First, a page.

In the four years following the collapse of Bear Stearns and Lehman Brothers, there probably hasn't been a six-month stretch free of a real or perceived threat to the health of our economy for everyone to obsess about. Even during periods of positive growth, enthusiasm has been dampened by everything from rising healthcare costs and financial regulation to the fragility of Europe's banking system. Throw in natural disasters that might be caused by global warming, and you have an anxiety epidemic that impacts both personal and business decisions.

In fact, some of you nervous nellies are freaked out already and won't be able to finish this column.

But during this holiday season, my message is one of hope, and not fear. As the famous prayer from St. Francis of Assisi so eloquently points out, there are certain things over which we have no control and must learn to accept-like the election, the ultimate application of financial reform and of course, the fiscal cliff.

These external factors, which are covered to death by the mainstream media, certainly have real-life, bottom-line implications. But for too many marketers, executives and entire companies, they have become an excuse for indecision. The thought process goes like this: 'Since we don't know what's going to happen with ____ (insert worrisome external factor here), we just can't develop any new products, commit marketing dollars or take a risk.'

One group that seems to buck this risk-averse trend is private equity firms. Just last month, in fact, we were contacted by a new PE fund that wanted assistance on everything from their fundraising presentation to building their web site. Despite economic uncertainty, these guys are ready to take on the risk of entering an already crowded middle market with modest deal flow in their sweet spot. We politely told them that differentiation was paramount and they needed to find new, creative ways to connect with investors and M&A banks and keep them engaged.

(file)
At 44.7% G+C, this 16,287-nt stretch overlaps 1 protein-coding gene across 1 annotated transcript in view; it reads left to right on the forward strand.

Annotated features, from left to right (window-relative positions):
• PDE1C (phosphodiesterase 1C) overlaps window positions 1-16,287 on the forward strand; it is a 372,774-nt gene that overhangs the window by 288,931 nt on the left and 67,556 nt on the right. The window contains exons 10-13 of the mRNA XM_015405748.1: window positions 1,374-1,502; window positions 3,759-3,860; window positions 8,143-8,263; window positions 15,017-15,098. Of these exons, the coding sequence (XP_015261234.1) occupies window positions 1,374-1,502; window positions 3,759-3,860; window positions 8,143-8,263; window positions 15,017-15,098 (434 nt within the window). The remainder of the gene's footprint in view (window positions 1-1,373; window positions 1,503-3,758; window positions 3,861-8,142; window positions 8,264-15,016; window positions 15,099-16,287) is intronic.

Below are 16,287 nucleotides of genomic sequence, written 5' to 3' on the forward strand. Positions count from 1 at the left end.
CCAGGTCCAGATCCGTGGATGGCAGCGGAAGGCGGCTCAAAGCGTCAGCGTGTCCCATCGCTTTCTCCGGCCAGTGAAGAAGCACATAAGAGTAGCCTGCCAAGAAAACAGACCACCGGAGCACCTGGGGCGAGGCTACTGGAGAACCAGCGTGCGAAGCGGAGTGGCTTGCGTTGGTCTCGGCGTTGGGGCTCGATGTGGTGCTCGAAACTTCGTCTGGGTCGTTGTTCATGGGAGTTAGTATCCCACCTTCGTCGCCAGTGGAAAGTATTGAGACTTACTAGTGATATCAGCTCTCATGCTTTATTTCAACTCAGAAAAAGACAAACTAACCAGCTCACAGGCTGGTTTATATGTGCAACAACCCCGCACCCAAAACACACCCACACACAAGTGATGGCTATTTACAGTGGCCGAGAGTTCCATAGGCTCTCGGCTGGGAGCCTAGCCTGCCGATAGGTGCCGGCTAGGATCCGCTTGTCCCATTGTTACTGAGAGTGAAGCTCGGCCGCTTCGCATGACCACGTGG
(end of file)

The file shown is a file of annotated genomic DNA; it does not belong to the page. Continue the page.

Maybe it's the hubris of those 'private equity types.' Maybe it's because they have to accept economic cycles as part of a three to seven-year horizon. Whatever the case, this firm understood that market conditions and the inherent challenges they face aren't good reason to mute their message. (We'll save the debate about too many funds chasing too many deals for another day.)

More importantly, they understood that customers often want to tap you for information before they consider giving you their business. And that's where all of these macroeconomic concerns within a world of instant information could actually work to your advantage. If you, as a marketer, can provide content that helps customers understand how external factors like reform might impact their business, and do it in a timely fashion, you're now creating a true relationship with that customer that could become long term, assuming you keep providing that content.

Ultimately you can't make your customers buy your product or use your services, no matter how slick your marketing is. And there's a good chance many of them are delaying those decisions due to macro factors.

But when those customers are ready, you want to be in position to get their business. Staying in front of them during uncertain times by providing relevant, helpful content is a great way to find new leads and establish trust with existing contacts, and it's not that expensive. Putting some marketing dollars to work isn't the real risk in this type of market; rather, it's the danger of becoming irrelevant while your competitors take advantage of your perceived absence.

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